Kristie Notto, Be Legendary: The perfect example of a business that addresses social issues, the hidden revenue model I showed a social entrepreneur, how a famous gourmet food company went head-to-head with a much larger competitor, what we can learn about engineering from nature, and why wars are solvable

 Guest on Leon Jay, Socialpreneurtv (you’ll get to see what I look like when I’m overdue for a haircut/beard trim—a rare glimpse at Shaggy Shel)
Two-part interview on Steve Sapowksy’s excellent EcoWarrior Radio podcast: (Listen to Part 1 before Part 2, of course)

The first of two excellent shows on Conscious Millionaire
Another Recommended BookCradle to Cradle
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Cradle to Cradle: Remaking the Way We Make Things, by William McDonough and Michael Braungart (North Point Press, 2002)

Have you ever *really* thought about soap? William McDonough and Michael Braungart have. Asking questions like “what kind of soap does the river [where the soap ends up after use] want?” they think about such options as:

• Eliminating the water from liquid soaps and detergents, so that the actual soap ingredients can be transported much more easily, at lower cost, and with much reduced environmental impact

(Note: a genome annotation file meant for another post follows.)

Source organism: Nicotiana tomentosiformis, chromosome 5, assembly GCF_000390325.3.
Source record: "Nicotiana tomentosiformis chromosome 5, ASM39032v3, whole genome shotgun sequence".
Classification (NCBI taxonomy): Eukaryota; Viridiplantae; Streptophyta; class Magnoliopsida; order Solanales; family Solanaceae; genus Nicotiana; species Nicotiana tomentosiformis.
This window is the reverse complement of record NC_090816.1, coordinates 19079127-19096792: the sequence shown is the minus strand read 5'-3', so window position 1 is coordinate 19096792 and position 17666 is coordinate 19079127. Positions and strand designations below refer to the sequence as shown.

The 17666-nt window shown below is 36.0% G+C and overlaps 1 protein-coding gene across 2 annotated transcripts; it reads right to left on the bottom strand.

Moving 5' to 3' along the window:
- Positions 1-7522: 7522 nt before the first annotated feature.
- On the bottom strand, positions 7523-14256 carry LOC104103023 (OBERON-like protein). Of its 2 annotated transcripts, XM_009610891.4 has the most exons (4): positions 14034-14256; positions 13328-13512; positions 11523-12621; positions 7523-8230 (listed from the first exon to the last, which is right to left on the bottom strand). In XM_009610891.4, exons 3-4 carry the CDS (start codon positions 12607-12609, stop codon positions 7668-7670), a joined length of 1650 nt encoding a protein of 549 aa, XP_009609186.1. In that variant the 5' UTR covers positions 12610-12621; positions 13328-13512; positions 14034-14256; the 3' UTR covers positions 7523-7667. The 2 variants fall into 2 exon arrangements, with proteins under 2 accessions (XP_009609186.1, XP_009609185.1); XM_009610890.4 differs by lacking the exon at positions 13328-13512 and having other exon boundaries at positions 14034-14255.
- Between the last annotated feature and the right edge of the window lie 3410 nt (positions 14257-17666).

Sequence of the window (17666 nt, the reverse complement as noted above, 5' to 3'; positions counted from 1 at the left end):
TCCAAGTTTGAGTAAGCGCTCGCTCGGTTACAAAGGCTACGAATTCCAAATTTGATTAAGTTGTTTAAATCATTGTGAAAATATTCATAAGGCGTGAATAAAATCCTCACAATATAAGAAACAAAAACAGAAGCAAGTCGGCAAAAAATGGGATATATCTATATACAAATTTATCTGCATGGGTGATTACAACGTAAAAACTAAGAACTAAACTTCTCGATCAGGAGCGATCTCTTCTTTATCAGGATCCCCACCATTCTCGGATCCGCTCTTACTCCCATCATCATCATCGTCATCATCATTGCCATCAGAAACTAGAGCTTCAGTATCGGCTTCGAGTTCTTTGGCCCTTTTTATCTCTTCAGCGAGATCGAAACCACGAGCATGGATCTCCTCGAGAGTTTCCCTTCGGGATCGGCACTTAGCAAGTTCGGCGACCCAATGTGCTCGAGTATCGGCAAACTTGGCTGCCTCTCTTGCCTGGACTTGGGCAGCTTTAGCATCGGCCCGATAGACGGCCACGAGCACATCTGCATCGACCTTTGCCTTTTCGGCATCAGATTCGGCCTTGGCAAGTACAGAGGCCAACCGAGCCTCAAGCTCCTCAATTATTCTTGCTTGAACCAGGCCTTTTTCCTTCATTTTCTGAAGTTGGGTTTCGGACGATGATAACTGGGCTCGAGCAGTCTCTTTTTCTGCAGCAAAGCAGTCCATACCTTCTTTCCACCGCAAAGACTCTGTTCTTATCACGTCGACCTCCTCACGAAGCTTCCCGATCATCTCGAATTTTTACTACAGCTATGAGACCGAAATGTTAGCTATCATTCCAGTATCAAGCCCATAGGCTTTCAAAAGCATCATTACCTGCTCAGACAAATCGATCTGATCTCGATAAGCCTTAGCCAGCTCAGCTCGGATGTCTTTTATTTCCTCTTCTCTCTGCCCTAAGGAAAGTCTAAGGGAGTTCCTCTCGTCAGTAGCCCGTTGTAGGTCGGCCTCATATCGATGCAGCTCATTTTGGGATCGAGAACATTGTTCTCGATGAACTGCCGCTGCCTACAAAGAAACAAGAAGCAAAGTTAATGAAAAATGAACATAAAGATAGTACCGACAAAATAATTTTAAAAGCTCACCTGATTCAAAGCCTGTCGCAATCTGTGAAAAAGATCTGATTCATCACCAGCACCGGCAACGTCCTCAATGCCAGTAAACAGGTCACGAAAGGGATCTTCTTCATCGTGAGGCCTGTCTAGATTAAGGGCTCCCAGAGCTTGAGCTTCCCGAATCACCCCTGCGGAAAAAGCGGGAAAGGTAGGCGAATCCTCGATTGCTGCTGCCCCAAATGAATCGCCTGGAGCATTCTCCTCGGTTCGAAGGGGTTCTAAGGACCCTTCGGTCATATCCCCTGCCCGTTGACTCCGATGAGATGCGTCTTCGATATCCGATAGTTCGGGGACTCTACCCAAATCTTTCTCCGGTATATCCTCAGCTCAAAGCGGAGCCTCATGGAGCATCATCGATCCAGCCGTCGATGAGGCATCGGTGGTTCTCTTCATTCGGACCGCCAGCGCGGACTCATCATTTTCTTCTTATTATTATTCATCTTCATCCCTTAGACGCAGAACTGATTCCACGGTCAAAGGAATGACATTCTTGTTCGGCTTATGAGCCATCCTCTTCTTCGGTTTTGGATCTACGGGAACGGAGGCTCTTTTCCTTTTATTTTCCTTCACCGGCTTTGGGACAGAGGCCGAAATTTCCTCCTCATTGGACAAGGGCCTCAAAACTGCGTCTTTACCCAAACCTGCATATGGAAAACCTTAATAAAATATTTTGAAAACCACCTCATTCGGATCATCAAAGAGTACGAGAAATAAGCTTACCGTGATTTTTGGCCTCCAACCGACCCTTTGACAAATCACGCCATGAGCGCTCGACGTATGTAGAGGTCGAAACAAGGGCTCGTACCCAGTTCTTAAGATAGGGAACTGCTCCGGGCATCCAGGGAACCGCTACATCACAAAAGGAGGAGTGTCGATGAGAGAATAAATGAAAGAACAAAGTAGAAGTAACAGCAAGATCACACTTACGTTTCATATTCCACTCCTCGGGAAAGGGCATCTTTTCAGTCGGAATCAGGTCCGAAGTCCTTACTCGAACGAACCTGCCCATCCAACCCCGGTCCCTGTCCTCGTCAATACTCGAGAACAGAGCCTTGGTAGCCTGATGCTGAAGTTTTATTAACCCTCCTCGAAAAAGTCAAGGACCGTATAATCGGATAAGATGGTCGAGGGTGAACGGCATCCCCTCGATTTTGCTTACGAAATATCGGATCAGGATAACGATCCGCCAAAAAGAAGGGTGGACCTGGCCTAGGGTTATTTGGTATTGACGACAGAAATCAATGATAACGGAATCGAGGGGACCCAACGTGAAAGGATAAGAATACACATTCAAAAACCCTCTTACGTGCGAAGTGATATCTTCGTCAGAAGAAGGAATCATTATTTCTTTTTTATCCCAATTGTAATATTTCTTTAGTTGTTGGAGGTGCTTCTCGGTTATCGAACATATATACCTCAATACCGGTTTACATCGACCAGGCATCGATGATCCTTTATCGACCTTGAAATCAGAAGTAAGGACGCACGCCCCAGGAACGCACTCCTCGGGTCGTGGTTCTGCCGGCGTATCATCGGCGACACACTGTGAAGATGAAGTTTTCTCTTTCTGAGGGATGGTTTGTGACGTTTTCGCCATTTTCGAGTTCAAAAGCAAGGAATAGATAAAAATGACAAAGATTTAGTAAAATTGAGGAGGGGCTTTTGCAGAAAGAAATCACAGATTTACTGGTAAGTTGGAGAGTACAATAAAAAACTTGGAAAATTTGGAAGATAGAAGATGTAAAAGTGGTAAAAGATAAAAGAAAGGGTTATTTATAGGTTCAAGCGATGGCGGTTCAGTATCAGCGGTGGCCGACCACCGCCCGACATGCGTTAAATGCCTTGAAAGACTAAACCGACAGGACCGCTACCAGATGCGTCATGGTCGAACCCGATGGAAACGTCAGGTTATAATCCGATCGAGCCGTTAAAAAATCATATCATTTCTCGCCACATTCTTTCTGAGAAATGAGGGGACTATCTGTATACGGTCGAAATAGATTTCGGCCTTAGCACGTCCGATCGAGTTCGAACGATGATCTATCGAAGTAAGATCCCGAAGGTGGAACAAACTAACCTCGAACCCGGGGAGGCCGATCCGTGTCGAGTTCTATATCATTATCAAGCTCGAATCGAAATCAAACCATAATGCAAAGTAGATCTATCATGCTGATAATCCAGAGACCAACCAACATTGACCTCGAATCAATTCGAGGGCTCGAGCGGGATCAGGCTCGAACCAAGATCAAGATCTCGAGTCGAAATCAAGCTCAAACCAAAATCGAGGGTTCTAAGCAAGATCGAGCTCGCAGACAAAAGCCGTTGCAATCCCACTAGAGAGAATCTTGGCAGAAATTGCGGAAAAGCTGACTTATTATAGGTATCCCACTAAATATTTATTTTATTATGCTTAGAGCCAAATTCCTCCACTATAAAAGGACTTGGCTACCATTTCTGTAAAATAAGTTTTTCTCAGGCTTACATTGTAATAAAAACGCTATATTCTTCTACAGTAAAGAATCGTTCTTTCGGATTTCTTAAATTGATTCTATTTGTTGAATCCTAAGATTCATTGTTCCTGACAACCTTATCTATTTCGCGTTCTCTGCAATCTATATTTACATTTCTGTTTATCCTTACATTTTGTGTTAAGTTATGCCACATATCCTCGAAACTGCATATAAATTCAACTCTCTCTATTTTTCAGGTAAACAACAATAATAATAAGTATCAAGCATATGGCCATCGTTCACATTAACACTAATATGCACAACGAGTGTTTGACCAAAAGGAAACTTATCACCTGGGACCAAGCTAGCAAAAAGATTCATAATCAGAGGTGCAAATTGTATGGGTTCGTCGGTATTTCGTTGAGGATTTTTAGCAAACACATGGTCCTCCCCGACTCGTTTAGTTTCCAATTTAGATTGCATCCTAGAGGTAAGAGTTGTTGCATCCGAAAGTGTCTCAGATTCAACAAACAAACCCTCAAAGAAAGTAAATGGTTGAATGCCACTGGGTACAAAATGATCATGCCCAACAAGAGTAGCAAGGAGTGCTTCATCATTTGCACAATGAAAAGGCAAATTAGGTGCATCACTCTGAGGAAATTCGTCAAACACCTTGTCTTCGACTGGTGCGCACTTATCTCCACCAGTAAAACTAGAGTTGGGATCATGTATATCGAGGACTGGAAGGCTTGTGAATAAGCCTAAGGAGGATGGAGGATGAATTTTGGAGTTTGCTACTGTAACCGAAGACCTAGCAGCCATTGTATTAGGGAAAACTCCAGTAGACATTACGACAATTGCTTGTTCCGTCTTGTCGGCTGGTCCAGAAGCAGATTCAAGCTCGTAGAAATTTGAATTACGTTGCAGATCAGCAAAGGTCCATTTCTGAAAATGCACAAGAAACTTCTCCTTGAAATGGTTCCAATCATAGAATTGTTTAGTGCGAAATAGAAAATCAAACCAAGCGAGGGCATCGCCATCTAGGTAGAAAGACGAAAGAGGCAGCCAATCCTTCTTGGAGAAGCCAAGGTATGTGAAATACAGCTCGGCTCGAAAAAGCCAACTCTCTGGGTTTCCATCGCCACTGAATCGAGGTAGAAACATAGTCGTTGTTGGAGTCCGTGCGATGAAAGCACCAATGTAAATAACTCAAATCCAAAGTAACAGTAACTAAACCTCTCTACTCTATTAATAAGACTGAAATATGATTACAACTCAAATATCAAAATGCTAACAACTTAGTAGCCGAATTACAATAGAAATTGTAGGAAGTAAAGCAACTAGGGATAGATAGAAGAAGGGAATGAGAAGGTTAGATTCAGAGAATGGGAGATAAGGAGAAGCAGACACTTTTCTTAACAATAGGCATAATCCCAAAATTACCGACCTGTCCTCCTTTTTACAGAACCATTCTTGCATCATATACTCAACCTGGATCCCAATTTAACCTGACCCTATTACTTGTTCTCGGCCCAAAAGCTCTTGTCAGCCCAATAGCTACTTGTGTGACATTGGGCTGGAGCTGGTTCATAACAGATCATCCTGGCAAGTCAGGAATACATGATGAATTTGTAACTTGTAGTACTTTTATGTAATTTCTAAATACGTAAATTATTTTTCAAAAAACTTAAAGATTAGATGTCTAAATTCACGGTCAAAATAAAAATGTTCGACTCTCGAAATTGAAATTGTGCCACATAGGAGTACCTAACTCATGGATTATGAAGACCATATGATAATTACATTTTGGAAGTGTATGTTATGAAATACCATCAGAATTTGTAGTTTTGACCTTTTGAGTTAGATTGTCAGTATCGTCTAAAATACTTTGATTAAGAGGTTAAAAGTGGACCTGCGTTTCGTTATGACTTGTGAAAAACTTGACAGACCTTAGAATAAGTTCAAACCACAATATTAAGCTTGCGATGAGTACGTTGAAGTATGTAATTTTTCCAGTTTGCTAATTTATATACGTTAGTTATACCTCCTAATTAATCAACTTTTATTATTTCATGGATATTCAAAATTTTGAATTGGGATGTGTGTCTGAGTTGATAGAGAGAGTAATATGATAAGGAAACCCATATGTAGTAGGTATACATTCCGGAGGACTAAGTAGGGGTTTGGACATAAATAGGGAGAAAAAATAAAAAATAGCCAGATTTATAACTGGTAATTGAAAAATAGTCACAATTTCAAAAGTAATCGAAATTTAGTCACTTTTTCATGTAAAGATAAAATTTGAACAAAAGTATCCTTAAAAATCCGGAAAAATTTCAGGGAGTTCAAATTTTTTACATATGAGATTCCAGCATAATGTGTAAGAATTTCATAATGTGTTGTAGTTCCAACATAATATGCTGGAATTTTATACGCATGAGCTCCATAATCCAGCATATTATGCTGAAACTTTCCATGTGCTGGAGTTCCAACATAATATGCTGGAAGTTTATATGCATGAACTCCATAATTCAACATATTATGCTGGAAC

• Individual-use packets of powder, formulated for specific bioregions with different water conditions and common types of textiles and packaged in fully biodegradable materials
• Designing clothes that repel dirt, as a lotus leaf does
McDonough (an architect based in the US) and Braungart (an industrial chemist in Germany who headed Greenpeace’s chemistry section before founding the German Environmental Protection Encouragement Agency) think about a lot of things most of us never question about how the modern industrial era has been cobbled together; they oppose the kludgy, unholistic “systems” that have become the norm.They thought about paper, and designed their own book using a waterproof, tree-free paper made of plastic that can be reused or recycled indefinitely with no degradation. This may seem at first an odd choice for a book about incorporating deep environmental consciousness into design

but it makes more sense when you realize that paper recycling is a flawed process that consumes a great deal of energy and inputs large quantities of chemicals to transform used paper into something not-quite-as-good.Their special paper is an example of what they call a “technical nutrient”: something developed by humans rather than nature, but of great value if it can be reclaimed. Reclaiming/reuse is generally easy when a product is composed of only technical or only natural nutrients. Too often, however, we mix natural and technical nutrients into a product that’s very hard to separate out again into those components, and thus the future value of all of it is zero. McDonough and Braungart consider this almost criminal, and stress the importance of designing everything for easy disassembly and reuse. What makes it only “almost” criminal in their eyes is intent. Usually, nobody’s trying to make the world suffer; they just don’t know any better. However, once the consequences are known, they see continuing the behavior as criminally negligent (pp. 43-44). And we need to change this “strategy of tragedy” to a strategy of change.